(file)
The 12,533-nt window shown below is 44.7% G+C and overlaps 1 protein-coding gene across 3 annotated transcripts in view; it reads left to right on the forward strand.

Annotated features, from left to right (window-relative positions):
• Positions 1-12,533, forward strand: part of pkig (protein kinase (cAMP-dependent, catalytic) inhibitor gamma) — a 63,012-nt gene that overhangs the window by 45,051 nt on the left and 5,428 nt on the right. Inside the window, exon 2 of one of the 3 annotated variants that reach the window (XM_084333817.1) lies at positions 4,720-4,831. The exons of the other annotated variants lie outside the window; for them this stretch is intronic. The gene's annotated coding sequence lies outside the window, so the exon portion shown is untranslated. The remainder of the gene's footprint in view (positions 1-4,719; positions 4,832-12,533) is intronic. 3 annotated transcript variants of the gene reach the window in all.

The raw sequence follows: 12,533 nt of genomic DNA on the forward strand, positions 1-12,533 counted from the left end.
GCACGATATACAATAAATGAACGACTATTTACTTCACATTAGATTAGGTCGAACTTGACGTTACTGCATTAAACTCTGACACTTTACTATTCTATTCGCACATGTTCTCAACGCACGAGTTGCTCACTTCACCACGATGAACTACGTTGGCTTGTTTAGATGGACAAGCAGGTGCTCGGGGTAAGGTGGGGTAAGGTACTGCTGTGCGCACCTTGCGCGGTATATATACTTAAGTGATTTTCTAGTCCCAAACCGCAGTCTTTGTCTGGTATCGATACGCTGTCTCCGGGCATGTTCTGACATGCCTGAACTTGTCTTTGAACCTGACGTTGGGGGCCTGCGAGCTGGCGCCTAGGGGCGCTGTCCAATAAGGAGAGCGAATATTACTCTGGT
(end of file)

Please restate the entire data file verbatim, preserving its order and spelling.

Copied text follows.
The 12,533-nt window shown below is 44.7% G+C and overlaps 1 protein-coding gene across 3 annotated transcripts in view; it reads left to right on the forward strand.

Annotated features, from left to right (window-relative positions):
• Positions 1-12,533, forward strand: part of pkig (protein kinase (cAMP-dependent, catalytic) inhibitor gamma) — a 63,012-nt gene that overhangs the window by 45,051 nt on the left and 5,428 nt on the right. Inside the window, exon 2 of one of the 3 annotated variants that reach the window (XM_084333817.1) lies at positions 4,720-4,831. The exons of the other annotated variants lie outside the window; for them this stretch is intronic. The gene's annotated coding sequence lies outside the window, so the exon portion shown is untranslated. The remainder of the gene's footprint in view (positions 1-4,719; positions 4,832-12,533) is intronic. 3 annotated transcript variants of the gene reach the window in all.

The raw sequence follows: 12,533 nt of genomic DNA on the forward strand, positions 1-12,533 counted from the left end.
GCACGATATACAATAAATGAACGACTATTTACTTCACATTAGATTAGGTCGAACTTGACGTTACTGCATTAAACTCTGACACTTTACTATTCTATTCGCACATGTTCTCAACGCACGAGTTGCTCACTTCACCACGATGAACTACGTTGGCTTGTTTAGATGGACAAGCAGGTGCTCGGGGTAAGGTGGGGTAAGGTACTGCTGTGCGCACCTTGCGCGGTATATATACTTAAGTGATTTTCTAGTCCCAAACCGCAGTCTTTGTCTGGTATCGATACGCTGTCTCCGGGCATGTTCTGACATGCCTGAACTTGTCTTTGAACCTGACGTTGGGGGCCTGCGAGCTGGCGCCTAGGGGCGCTGTCCAATAAGGAGAGCGAATATTACTCTGGT